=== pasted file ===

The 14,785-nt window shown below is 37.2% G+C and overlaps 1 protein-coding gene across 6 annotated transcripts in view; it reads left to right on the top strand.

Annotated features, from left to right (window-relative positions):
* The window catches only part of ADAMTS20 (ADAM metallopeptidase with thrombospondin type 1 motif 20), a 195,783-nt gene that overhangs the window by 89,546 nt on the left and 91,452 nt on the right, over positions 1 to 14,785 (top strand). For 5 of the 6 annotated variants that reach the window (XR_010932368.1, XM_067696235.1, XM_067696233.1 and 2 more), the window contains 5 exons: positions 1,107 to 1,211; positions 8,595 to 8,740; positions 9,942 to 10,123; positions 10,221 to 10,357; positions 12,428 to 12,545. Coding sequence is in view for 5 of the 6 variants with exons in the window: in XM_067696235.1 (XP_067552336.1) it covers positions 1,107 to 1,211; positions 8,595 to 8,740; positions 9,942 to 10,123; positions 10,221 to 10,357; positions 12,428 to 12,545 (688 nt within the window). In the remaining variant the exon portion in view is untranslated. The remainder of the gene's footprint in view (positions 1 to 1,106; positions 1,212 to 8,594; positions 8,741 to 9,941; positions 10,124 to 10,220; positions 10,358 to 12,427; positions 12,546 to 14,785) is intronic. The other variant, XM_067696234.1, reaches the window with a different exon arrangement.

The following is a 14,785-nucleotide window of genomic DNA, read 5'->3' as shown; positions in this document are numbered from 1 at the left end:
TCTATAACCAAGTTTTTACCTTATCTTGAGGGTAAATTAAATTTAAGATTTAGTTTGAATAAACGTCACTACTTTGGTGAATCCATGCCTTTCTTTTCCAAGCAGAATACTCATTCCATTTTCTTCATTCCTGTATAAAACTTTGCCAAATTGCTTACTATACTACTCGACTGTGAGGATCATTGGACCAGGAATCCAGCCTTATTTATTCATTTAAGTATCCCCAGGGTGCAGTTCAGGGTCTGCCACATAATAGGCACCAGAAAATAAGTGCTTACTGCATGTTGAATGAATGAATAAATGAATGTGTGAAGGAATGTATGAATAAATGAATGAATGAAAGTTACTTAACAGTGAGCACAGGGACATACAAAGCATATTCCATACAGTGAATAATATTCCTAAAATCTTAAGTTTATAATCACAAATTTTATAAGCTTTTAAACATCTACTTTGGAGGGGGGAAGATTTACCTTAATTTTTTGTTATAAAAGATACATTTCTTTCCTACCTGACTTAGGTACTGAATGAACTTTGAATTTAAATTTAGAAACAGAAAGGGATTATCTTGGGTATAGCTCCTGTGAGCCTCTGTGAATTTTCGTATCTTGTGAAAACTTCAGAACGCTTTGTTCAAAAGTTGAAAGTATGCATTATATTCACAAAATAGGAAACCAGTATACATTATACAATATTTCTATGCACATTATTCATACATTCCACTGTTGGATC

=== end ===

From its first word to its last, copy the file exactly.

The 14,785-nt window shown below is 37.2% G+C and overlaps 1 protein-coding gene across 6 annotated transcripts in view; it reads left to right on the top strand.

Annotated features, from left to right (window-relative positions):
* The window catches only part of ADAMTS20 (ADAM metallopeptidase with thrombospondin type 1 motif 20), a 195,783-nt gene that overhangs the window by 89,546 nt on the left and 91,452 nt on the right, over positions 1 to 14,785 (top strand). For 5 of the 6 annotated variants that reach the window (XR_010932368.1, XM_067696235.1, XM_067696233.1 and 2 more), the window contains 5 exons: positions 1,107 to 1,211; positions 8,595 to 8,740; positions 9,942 to 10,123; positions 10,221 to 10,357; positions 12,428 to 12,545. Coding sequence is in view for 5 of the 6 variants with exons in the window: in XM_067696235.1 (XP_067552336.1) it covers positions 1,107 to 1,211; positions 8,595 to 8,740; positions 9,942 to 10,123; positions 10,221 to 10,357; positions 12,428 to 12,545 (688 nt within the window). In the remaining variant the exon portion in view is untranslated. The remainder of the gene's footprint in view (positions 1 to 1,106; positions 1,212 to 8,594; positions 8,741 to 9,941; positions 10,124 to 10,220; positions 10,358 to 12,427; positions 12,546 to 14,785) is intronic. The other variant, XM_067696234.1, reaches the window with a different exon arrangement.

The following is a 14,785-nucleotide window of genomic DNA, read 5'->3' as shown; positions in this document are numbered from 1 at the left end:
TCTATAACCAAGTTTTTACCTTATCTTGAGGGTAAATTAAATTTAAGATTTAGTTTGAATAAACGTCACTACTTTGGTGAATCCATGCCTTTCTTTTCCAAGCAGAATACTCATTCCATTTTCTTCATTCCTGTATAAAACTTTGCCAAATTGCTTACTATACTACTCGACTGTGAGGATCATTGGACCAGGAATCCAGCCTTATTTATTCATTTAAGTATCCCCAGGGTGCAGTTCAGGGTCTGCCACATAATAGGCACCAGAAAATAAGTGCTTACTGCATGTTGAATGAATGAATAAATGAATGTGTGAAGGAATGTATGAATAAATGAATGAATGAAAGTTACTTAACAGTGAGCACAGGGACATACAAAGCATATTCCATACAGTGAATAATATTCCTAAAATCTTAAGTTTATAATCACAAATTTTATAAGCTTTTAAACATCTACTTTGGAGGGGGGAAGATTTACCTTAATTTTTTGTTATAAAAGATACATTTCTTTCCTACCTGACTTAGGTACTGAATGAACTTTGAATTTAAATTTAGAAACAGAAAGGGATTATCTTGGGTATAGCTCCTGTGAGCCTCTGTGAATTTTCGTATCTTGTGAAAACTTCAGAACGCTTTGTTCAAAAGTTGAAAGTATGCATTATATTCACAAAATAGGAAACCAGTATACATTATACAATATTTCTATGCACATTATTCATACATTCCACTGTTGGATC